For those of you not from The Town, or whichever of you has lived under Oakland’s largest rock and don’t know about Children’s Fairyland, here’s a brief refresher course: it is a storybook theme park at the literal and figurative heart of our city. Adults aren’t allowed in on their own. Must have a child in tow in order to enter. Rides, games, nursery rhymes come to life, and puppet shows. And every birthday party I attended between 1983 and 1990 happened at Fairyland. Well, a few happened at Chuck E. Cheese’s, but only when Fairyland was booked. It was the hot spot near Uptown before Uptown was Uptown. Disney visited Fairyland 5 years before creating an Anaheim home for mice. It is the real thing. See?
Did you see him at the end there? Here’s his bio, unabashedly jacked from fairyland.org:
Lewis Mahlmann has been a guiding light of Fairyland’s puppet theater since its early years. Already a prominent Bay Area puppeteer when the Storybook Puppet Theater opened in 1956, he served as puppetry consultant, a builder of puppet shows, and a designer of many Fairyland features, including the Japanese Tea Garden (a popular area for catered birthday parties) and the Emerald City Stage. In 1967 he left a successful real-estate career to become the puppet theater’s fourth director. His puppet-show creations—“Alice in Wonderland,” “Aladdin,” “Cinderella,” “Thumbelina,” “Beauty and the Beast,” and many others—are among Fairyland’s most beloved puppet productions. Lewis grew up in Chicago and began collecting puppets as a child; he says he loves all types of puppets, but has a special fondness for hand puppets. Although he retired from his director’s post in 1990, Lewis still stages puppet-theater productions at Fairyland, usually working with a young apprentice. “I especially enjoy it when children come backstage after the shows,” he says. “It’s all part of the joy of working with kids.”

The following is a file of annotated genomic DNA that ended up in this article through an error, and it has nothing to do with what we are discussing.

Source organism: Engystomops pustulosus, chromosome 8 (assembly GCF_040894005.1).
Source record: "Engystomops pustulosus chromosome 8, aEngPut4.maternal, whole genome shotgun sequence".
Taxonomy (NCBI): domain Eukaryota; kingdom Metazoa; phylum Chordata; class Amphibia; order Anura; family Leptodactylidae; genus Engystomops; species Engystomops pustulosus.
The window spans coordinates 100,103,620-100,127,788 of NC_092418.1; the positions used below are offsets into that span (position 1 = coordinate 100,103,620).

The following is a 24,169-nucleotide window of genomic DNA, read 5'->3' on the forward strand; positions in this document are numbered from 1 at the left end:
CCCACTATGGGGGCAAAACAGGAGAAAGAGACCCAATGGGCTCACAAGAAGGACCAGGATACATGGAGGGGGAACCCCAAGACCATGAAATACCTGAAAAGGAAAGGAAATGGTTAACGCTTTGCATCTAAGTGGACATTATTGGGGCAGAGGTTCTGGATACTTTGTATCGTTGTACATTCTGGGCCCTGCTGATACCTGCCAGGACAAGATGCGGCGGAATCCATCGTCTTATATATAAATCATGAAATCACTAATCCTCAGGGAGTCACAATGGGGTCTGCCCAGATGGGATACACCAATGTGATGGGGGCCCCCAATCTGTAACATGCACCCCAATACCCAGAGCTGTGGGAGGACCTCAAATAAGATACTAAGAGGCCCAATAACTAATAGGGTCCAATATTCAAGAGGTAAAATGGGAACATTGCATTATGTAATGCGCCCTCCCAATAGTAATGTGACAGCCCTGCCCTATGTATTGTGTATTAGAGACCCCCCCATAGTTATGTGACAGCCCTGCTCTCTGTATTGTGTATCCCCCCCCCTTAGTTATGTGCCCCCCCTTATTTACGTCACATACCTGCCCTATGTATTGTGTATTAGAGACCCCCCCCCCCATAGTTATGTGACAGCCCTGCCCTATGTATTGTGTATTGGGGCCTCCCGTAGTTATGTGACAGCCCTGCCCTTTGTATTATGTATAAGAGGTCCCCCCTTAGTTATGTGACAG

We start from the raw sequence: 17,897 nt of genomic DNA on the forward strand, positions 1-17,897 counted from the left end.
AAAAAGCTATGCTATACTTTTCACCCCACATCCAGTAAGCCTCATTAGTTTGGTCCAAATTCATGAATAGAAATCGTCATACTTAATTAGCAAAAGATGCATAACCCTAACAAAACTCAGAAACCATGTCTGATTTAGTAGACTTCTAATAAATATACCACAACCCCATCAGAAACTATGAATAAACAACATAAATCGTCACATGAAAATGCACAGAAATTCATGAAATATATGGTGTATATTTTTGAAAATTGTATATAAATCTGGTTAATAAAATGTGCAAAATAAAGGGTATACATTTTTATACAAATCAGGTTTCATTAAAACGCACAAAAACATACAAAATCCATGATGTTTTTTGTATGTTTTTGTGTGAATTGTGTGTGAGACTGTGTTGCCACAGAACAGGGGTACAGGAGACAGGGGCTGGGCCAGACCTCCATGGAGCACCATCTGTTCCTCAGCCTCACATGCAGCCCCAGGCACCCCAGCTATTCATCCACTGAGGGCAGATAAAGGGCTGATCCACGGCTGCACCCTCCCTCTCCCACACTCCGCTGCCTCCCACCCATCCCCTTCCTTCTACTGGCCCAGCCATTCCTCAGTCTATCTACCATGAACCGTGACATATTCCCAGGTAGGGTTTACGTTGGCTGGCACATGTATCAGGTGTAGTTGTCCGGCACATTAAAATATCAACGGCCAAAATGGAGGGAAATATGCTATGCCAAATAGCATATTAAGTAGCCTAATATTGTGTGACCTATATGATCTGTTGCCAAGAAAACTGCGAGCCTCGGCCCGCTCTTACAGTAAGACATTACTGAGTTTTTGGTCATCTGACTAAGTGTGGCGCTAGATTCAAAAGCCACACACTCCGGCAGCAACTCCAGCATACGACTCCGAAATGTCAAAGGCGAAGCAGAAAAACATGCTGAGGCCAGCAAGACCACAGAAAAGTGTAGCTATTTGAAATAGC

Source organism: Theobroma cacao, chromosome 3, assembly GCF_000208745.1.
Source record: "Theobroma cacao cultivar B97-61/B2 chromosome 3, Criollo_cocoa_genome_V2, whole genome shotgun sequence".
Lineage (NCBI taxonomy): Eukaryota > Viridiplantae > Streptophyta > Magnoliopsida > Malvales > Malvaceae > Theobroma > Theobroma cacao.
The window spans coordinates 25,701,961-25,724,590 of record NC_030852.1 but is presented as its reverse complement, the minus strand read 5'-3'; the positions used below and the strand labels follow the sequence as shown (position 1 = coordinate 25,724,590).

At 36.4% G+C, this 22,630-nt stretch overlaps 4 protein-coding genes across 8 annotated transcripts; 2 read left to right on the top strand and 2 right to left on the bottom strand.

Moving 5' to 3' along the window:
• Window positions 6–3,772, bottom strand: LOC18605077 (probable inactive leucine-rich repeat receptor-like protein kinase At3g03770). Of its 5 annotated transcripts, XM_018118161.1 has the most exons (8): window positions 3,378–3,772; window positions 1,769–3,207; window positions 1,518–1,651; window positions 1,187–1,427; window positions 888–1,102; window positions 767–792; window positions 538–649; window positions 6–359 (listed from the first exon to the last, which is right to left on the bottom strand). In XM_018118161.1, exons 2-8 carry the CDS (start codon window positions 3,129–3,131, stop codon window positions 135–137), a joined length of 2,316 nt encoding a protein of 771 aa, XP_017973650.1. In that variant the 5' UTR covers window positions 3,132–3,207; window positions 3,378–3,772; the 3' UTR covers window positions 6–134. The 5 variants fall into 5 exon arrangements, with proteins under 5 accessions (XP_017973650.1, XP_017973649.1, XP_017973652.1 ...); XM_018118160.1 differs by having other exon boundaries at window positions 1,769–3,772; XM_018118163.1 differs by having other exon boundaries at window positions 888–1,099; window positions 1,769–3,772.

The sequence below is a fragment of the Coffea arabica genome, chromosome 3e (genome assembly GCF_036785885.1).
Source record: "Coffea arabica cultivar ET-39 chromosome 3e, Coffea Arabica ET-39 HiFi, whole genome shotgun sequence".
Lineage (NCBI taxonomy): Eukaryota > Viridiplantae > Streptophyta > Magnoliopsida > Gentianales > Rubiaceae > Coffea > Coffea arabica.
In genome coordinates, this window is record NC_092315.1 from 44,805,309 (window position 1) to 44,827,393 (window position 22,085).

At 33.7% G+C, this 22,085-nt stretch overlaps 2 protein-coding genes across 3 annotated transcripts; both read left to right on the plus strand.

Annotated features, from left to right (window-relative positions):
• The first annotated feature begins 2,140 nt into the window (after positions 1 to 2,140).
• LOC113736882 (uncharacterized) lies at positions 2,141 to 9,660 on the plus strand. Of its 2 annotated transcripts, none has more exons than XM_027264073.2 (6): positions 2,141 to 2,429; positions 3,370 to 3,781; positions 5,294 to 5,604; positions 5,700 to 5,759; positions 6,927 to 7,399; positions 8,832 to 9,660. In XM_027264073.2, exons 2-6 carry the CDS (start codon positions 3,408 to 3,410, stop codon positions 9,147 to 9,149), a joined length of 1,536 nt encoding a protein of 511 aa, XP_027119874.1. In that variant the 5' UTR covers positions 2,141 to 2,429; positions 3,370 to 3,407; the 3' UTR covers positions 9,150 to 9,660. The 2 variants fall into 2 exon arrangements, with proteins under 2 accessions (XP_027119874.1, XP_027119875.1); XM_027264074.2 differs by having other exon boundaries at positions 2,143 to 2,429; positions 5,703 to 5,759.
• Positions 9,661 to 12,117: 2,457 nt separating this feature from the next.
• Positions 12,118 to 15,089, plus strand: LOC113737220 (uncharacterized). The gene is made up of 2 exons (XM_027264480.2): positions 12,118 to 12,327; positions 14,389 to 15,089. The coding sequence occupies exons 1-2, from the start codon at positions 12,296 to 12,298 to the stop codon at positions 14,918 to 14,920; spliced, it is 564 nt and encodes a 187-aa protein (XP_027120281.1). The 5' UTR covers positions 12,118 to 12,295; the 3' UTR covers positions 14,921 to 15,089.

In the course of his career, Mahlmann’s work has inspired and been in conversation with the likes of Frank Oz, Jim Henson and the aforementioned dude named Walt. Though not originally from Oakland, Thickwit salutes this long time town resident and craftsman of dreams. Here he is with one of the world’s best known celebrities.
If you’re interested in supporting Children’s Fairyland’s efforts, you can make a donation here: DONATE.
This blog is brought to you, in part, by local textile and cultural purveyors, Oaklandish. Oaklandish will be throwing a party on the 1st Friday in October at their new Downtown Oakland store. Everyone I profile is invited to attend as an honored guest and will receive a limited edition “I AM OAKLANDISH” t-shirt. In a city of roughly 500,000 residents, there’s no way I can cover everyone or everything, but I’ll do my best to rep a cross section of folks that reflect our city’s varied perspectives and populations. Also, it is important to note that none of the honorees know that they’re being highlighted until the blog post is up, because surprises are sometimes fun, cuzzo. This means that some folks profiled might not closely align themselves with Oaklandish — and that’s fine by me — I mean no ill intent, nor make any assumptions — just want to shout out some folks who make a real impact on the world, from this pearl of a city on the East Side of the Bay.